The law was subject to being signed by Ukrainian president Viktor Yanukovych and, once signed, would for the first time open the way to the privatisation of state-owned ports. To the amazement of the international maritime community, however, the president refused to sign the draft. Finally, after amendments the Law was signed by the President and published on June 13 2012. The Law on the Sea Ports of Ukraine will enter into legal force and is due to come into effect 12 months later on June14, 2013.
In breaking news it has just been announced that the Cabinet of Ministers has finally included all Ukraine’s ports in the List of Concession Objects under Resolution 1055 dated October 15, 2012. Inclusion within this Resolution is a crucial step towards progress ofthe port reforms from the Law on the Sea Ports of Ukraine.
Prior to the Law on the Sea Ports of Ukraine, the possibility of awarding concessions for ports had already existed under the Law on Concessions but until now neither ports nor terminals had been included in the List of Concession Objects without which, it was impossible to award an actual concession.
Thus Resolution 1055 has been eagerly awaited and from now on each of Ukraine’s 18 ports can be treated as “an integral property complex” providing the necessary services required for the operation of the port and its infrastructure. Effectively this means that for the first time, a port can be transferred by means of concession either as an integrated facility or as a number of separate integrated facilities (e.g. terminals) providing necessary port services.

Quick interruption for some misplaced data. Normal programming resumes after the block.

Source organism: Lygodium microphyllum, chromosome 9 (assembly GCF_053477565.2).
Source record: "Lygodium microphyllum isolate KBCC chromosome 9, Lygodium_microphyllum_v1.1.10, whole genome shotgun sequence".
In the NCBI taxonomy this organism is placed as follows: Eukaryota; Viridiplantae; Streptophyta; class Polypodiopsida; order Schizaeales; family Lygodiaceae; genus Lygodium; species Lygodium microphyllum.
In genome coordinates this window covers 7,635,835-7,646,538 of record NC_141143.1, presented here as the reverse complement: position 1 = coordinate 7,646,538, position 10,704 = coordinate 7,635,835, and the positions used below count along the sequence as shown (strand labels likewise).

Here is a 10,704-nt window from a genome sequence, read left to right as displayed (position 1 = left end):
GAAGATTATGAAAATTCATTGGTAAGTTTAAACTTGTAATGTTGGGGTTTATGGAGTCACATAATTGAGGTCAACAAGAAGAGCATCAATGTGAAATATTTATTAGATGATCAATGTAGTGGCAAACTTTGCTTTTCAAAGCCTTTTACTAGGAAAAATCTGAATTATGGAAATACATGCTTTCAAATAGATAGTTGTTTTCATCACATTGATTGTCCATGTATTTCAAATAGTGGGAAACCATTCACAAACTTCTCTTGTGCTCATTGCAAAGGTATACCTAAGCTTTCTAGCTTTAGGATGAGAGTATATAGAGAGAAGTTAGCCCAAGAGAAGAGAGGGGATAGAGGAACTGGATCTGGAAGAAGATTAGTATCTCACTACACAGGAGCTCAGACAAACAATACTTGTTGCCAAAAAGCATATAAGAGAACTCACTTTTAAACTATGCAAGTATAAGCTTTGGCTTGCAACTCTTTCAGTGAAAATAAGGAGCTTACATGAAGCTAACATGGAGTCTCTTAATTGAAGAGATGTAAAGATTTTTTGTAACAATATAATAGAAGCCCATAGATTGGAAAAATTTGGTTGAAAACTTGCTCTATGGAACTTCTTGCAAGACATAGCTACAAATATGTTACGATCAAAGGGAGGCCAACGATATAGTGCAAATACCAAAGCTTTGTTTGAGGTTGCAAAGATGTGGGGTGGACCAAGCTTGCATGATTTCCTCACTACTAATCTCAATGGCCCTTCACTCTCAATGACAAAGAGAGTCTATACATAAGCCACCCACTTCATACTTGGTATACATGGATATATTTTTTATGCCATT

The division of a port into separate integrated terminals is crucial for many investors who are not ready to take the whole port into concession but are only interested in an individual terminal or complex.
Although small ports can nominally be divided into separate terminals/complexes providing a full complement of services, in practice it is probable that not all ports will be divided. As this resolution and other regulatory documents do not stipulate any principles for such divisions, it seems likely that each division will be dealt with on an individual basis.
At the moment, it appears that the Ministry of Infrastructure jointly with the Ministry of Finance and the Ministry of Economy have been charged with developing a procedure for Ñoncession tenders and concession agreements with the Ministry of Infrastructure awarding the concessions on behalf of the State of Ukraine.
Following an award the concessionaire will be obliged to assume the debts of the port (including received loans) which directly related to the assets of the concession. These obligations will obviously include not only monetary debts or monies paid in advance for port services but also those regarding the use of port property (leases, joint activities etc.). This approach will not only provided legality and stability to the concession process but it is a necessary ingredient for potential concessionaires in deciding the scope of the offered concession and the determination of concession payments.
In the light of historical delays, prevarications and contradictions there are many who are still not convinced that the privatisation process will be a success although there are currently some positive signs. The Ministry of Infrastructure, for example, now understands the “principles and practices” of privatisation and it, amongst others, recognises that freedom from bureaucracy and unacceptable levels of political interference, the setting of rates independent of state regulation, “liberalised” port activities and the acceptance of leases and concessions are the most efficient ways forward.